By April Genevieve Tucholke
Available now from Dial (Penguin Random House)
Violet White and her brother Luke live alone in Citizen Kane, their crumbling family estate. Their parents are off in Europe, and have been for awhile. Violet's only friend is Sunshine, their neighbor who delights in flirting with the sexist Luke. To make money, Violet decides to rent the guesthouse - which brings River West into their lives.
Soon enough, strange things are happening in their little town. And it always seems like River is at the center of the strangeness, which is steadily becoming more sinister. Debut author April Genevieve Tucholke has good instincts for making Violet's continued attraction to River believable. For one thing, the first truly horrible thing done is partially done in defense of a child. There's Violet's lack of supervision and upbringing. And there's River himself, stacking the deck in his favor.
BETWEEN THE DEVIL AND THE DEEP BLUE SEA, like UNSPOKEN, is a modern Gothic. It has all the trappings of one of the classics: an atmospheric house, children in peril, an enigmatic man, possible supernatural shenanigans. That traditional feel commingles with modern attitudes and morality to create a truly absorbing read. There's mystery, romance, terror, and teenagers spinning out of control.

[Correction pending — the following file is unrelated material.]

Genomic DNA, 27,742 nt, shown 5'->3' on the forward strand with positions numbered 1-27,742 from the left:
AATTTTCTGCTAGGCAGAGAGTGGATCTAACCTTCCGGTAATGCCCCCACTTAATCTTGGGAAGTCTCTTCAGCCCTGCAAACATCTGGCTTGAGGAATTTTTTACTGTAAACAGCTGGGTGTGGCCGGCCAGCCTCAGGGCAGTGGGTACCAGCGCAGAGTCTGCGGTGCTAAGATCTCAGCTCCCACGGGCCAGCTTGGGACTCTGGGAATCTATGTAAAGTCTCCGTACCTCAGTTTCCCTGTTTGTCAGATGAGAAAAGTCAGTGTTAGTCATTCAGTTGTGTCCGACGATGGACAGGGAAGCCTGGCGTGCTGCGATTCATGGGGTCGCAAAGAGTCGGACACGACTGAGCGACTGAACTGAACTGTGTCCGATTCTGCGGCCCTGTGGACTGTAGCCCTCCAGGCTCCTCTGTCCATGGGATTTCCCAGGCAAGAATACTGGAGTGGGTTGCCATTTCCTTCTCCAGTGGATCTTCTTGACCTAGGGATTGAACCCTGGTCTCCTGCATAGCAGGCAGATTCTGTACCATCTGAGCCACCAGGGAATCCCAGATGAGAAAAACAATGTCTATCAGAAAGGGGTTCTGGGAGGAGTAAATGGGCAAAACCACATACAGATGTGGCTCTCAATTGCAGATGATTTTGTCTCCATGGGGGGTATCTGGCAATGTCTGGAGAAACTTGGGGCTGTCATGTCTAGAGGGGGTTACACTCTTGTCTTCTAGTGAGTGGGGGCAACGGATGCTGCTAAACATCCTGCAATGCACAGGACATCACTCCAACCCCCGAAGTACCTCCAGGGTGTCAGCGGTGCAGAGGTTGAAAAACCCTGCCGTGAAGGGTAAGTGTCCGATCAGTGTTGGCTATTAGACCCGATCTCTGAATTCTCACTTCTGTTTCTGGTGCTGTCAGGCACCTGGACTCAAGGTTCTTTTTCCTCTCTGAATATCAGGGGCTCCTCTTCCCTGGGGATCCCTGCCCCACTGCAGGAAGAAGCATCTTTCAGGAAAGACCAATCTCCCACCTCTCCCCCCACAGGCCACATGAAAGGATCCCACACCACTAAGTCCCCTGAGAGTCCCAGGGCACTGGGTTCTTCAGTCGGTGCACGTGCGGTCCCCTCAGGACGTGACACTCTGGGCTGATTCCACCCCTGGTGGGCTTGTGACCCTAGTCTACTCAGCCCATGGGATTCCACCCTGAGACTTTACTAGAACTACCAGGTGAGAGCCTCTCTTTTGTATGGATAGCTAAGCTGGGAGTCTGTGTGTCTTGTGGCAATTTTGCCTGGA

In some ways, I feel like I shouldn't like BETWEEN THE DEVIL AND THE DEEP BLUE SEA. Or perhaps I feel that I should feel guilty about liking it. This is one twisted book. But it's twisted in such a fun, compulsively readable sort of way. I would've eaten it up back when I was a morbid teenager, and I ate it up pretty easily now. It's why certain types of horror are popular. There's a perverse pleasure in being disturbed.
Fans of paranormal romance looking for something with a lot of style and atmosphere should flock to BETWEEN THE DEVIL AND THE DEEP BLUE SEA. It's both different and familiar, in all the best ways. It's certainly a promising beginning to Tucholke's career.